Sunday, July 08, 2007

Library: An Unquiet History by Matthem Battles (13)

Dewey’s attitude toward women provides another example of his mixed impact on the library world.The Boston Athenaeum had been the first library to employ women in 1857; this was yet another innovation Dewey seized upon and made his own. The school he founded at Columbia, the School of Library Economy, admitted women to its first class. Dewey took this step without consulting the university trustees, and it was the single most important factor in their decision to close the school just two years later (Dewey moved the school to the state university at Albany). In superficial retrospect, the decision looks like a pioneer move in women’s rights. But as his biographer Wiegland points out, Dewey actually used the admittance of women to the college to the same end he used their hiring in the library: to define the profession down. Women were already socially subordinate to the men who filled faculty roles; for Dewey, this subordination nicely mirrored the professional subordination of librarians to professors and other experts – a subordination he deemed necessary to the efficient workings of the library. While his colleagues in the ALA cultivated the authority to direct the reading of their patrons, Dewey eschewed this mandate. Library workers, after all, were far too busy cataloging books and putting them in patrons’ hands to trouble themselves with the choosing of books. As Weigand put it, Dewey didn’t realize that he effectively “robbed librarianship of a direct claim to the ‘authority’ to determine ‘best reading,’ thus significantly limiting its power in the world of professions.”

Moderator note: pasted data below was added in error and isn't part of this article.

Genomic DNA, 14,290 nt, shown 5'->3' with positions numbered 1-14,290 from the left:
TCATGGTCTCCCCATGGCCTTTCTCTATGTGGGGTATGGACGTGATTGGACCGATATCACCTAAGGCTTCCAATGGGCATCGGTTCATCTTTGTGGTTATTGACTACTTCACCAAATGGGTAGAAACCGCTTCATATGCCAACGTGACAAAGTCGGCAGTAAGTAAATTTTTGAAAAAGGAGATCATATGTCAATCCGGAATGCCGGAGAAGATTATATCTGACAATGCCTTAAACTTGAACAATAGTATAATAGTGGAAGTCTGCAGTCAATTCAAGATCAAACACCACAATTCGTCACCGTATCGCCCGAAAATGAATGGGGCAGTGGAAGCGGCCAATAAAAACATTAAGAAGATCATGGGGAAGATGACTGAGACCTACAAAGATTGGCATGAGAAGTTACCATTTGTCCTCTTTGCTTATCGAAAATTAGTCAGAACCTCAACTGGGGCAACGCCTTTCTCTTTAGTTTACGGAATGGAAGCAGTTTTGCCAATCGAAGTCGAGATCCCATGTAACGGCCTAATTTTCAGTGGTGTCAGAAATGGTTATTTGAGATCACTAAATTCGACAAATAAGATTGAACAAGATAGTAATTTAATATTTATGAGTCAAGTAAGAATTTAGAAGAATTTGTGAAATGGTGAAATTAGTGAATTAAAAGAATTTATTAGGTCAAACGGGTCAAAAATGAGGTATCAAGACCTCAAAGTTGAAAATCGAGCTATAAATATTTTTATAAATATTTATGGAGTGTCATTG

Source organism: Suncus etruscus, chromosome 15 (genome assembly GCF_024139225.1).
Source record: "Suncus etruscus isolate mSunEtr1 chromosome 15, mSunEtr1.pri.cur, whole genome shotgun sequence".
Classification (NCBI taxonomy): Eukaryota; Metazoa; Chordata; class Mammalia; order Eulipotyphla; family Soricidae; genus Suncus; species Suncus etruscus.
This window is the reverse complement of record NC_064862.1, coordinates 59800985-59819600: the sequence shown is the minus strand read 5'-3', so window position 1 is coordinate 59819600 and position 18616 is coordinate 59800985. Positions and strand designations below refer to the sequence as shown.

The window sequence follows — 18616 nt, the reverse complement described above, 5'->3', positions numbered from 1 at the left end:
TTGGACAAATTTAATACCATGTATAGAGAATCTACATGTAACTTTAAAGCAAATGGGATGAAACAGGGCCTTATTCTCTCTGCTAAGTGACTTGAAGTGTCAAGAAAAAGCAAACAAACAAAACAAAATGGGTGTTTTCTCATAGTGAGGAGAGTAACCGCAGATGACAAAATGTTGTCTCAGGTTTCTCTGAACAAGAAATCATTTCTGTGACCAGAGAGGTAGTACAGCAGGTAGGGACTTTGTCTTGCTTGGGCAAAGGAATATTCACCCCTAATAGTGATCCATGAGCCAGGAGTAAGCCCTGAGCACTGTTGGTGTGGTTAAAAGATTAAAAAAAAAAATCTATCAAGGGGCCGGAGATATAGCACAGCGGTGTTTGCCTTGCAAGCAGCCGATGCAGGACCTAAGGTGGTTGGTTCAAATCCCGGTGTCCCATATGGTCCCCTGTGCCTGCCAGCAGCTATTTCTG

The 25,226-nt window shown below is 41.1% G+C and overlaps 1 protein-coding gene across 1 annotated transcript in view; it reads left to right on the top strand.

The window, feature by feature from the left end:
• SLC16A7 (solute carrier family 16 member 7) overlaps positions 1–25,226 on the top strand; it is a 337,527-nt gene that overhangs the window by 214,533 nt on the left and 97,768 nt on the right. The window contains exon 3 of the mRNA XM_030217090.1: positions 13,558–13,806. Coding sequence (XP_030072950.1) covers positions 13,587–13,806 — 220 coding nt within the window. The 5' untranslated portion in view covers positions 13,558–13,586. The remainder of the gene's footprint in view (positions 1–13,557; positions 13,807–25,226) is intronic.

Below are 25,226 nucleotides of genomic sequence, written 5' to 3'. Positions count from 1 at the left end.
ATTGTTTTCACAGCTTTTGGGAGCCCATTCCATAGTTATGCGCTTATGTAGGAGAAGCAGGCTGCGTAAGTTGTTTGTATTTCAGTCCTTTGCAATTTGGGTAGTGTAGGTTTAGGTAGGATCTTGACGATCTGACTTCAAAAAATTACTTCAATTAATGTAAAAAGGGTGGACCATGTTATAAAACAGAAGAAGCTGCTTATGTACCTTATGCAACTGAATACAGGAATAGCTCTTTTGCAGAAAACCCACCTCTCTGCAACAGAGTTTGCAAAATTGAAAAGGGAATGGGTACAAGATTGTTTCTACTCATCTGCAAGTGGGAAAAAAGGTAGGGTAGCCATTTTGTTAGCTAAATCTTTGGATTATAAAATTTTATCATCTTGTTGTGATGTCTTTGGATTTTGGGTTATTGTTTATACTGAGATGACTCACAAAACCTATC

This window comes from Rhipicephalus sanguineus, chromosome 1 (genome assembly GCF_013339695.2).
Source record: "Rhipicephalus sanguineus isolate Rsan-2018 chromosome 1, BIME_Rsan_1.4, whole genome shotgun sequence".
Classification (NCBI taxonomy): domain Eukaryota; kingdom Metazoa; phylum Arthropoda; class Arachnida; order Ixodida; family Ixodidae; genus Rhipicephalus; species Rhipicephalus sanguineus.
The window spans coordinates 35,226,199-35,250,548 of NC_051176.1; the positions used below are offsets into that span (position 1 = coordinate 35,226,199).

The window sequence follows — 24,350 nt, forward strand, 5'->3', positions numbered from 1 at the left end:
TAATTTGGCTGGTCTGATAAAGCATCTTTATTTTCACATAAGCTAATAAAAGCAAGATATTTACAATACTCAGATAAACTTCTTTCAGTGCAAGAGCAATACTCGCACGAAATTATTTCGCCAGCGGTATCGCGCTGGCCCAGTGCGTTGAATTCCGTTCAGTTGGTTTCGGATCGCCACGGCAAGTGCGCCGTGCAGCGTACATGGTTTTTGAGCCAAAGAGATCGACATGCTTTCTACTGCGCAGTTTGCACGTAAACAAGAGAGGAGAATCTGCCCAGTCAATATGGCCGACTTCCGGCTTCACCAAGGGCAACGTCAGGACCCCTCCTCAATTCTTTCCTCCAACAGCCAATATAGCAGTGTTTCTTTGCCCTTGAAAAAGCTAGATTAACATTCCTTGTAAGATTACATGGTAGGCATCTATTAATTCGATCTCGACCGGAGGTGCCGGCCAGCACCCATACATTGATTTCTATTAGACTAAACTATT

Page 144.

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